The Association of Convenience Stores (ACS) has launched the Community Heroes Award 2009. Now in its fourth year, the award recognises retailers who
put significant energy, commitment and effort into working for the benefit of their local community.
According to the ACS, entries for the awards are encouraged from retailers who can demonstrate that they and their staff have achieved something that has made a real and tangible difference to their community environment.
This year, the awards are set on exceeding the high standards set during previous years. The ACS says it is keen to hear from retailers "of all sizes who go the extra mile and create sustainable relationships and activities that set them apart as community leaders".
Examples of this might be:
• Providing services for vulnerable members of the community.
• Organising events that boost relationships locally between residents and local amenities.
• Lobbying the local MP and councillors.
• Inviting feedback from the local community and taking action as a result of that.
• Forging relationships with the local authorities.
The award will be supported by P&G. From the entries received, three finalists will be chosen by a panel of industry experts. Once shortlisted, the winner will be decided in an online vote by visitors to the ACS website, where there will be a page dedicated to each of the finalists explaining why they deserve the vote.
ACS Chief Executive, James Lowman said; “The standard of entries last year was extremely high, which goes to show that retailers are investing in their local communities and making themselves different to their larger competitors. This year we want to see entries from retailers who go that bit further to support their community; we know they are out there and we are looking forward to hearing about them.”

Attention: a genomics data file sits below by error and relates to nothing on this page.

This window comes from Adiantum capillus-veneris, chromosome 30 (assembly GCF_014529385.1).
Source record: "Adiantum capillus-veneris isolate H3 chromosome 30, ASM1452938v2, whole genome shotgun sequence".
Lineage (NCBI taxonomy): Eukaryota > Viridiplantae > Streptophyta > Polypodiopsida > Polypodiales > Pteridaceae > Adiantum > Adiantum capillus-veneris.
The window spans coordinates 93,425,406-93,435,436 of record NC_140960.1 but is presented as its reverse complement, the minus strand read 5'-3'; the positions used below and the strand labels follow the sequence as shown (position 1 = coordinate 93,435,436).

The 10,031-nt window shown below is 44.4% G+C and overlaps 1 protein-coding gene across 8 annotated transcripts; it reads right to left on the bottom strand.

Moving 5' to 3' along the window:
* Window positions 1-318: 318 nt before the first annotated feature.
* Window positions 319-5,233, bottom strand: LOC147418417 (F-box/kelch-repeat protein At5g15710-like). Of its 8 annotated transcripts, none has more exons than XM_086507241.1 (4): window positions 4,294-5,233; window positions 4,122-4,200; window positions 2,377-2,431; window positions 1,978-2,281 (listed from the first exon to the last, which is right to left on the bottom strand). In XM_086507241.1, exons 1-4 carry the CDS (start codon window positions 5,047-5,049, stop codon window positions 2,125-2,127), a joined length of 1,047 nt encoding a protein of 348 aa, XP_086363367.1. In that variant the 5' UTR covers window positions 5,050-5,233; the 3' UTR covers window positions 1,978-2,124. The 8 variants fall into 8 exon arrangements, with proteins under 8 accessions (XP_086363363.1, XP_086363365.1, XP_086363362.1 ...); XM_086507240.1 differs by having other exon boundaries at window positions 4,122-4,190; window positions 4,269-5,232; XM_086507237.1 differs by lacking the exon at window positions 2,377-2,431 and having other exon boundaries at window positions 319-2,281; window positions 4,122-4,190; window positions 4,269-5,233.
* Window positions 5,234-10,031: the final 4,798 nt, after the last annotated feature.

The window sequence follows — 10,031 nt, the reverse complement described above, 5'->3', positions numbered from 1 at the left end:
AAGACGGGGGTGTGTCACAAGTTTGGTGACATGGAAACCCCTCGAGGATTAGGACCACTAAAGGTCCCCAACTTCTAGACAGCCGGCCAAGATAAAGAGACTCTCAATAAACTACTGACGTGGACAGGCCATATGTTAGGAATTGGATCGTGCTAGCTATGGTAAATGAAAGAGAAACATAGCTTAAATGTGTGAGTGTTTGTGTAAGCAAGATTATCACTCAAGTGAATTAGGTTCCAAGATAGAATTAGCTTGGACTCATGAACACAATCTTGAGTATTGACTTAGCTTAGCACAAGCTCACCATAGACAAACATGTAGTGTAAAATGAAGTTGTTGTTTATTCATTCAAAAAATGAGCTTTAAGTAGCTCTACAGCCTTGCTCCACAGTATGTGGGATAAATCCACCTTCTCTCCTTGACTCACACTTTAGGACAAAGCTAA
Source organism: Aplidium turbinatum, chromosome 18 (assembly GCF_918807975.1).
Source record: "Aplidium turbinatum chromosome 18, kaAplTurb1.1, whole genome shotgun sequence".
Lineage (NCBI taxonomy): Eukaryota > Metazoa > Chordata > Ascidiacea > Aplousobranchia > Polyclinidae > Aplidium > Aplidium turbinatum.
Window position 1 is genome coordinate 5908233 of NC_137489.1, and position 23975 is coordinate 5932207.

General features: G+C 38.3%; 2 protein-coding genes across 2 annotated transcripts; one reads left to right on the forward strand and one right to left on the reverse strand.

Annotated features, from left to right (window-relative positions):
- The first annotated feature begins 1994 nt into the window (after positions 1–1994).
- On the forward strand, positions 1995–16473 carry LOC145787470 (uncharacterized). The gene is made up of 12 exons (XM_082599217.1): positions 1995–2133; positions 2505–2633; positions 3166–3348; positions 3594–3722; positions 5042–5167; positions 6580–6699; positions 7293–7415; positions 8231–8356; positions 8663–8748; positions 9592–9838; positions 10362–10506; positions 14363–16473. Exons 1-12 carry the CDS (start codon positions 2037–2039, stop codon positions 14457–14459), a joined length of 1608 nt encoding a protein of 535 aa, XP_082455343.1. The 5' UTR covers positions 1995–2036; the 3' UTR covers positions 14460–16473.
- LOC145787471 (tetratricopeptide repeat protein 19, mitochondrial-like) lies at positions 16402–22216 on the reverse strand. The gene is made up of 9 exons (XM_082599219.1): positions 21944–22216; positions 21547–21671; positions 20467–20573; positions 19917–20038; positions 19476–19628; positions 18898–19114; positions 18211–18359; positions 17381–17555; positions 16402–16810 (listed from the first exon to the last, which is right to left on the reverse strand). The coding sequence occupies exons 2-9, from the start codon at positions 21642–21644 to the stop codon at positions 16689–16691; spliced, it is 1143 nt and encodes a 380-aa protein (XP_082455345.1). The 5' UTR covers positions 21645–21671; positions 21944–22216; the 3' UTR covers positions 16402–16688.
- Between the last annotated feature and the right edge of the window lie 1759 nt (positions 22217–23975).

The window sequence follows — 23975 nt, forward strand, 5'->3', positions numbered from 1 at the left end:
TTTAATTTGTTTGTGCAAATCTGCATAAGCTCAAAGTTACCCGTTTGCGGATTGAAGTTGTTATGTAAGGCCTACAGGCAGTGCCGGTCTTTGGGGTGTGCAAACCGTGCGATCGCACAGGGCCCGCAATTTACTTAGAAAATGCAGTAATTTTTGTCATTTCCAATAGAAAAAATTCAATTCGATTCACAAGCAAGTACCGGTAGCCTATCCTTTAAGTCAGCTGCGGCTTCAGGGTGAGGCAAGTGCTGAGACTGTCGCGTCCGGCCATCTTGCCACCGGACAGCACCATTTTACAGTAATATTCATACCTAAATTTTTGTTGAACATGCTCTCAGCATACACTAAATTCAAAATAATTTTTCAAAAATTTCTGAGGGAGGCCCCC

The winner will get £1,000. For an entry form visit www.acs.org.uk, or call 01252 515001.
Meanwhile, this week the ACS said it welcomed the government’s decision to withdraw legislation which would have seen an £80 fine issued to shop staff who sold tobacco to anyone under 18.
The ACS said the £80 on-the-spot-fine for underage tobacco sales was due to come into force on January 26th, despite there being no communication or consultation with the retail trade.
The ACS and the British Retail Consortium jointly wrote to the ministers responsible, explaining that the new offence would significantly alter enforcement activity – and the need for a delay. The Government has indicated that they will now consult with the trade before deciding whether to continue with the plans.
Lowman said: “We welcome the fact that government has taken the decision to withdraw the legislation and will now take time to consult widely on the proposal. It is vitally important that we fully understand the implication for enforcement of the introduction of new penalties.
“We look forward to playing a full part in consultation on this measure.”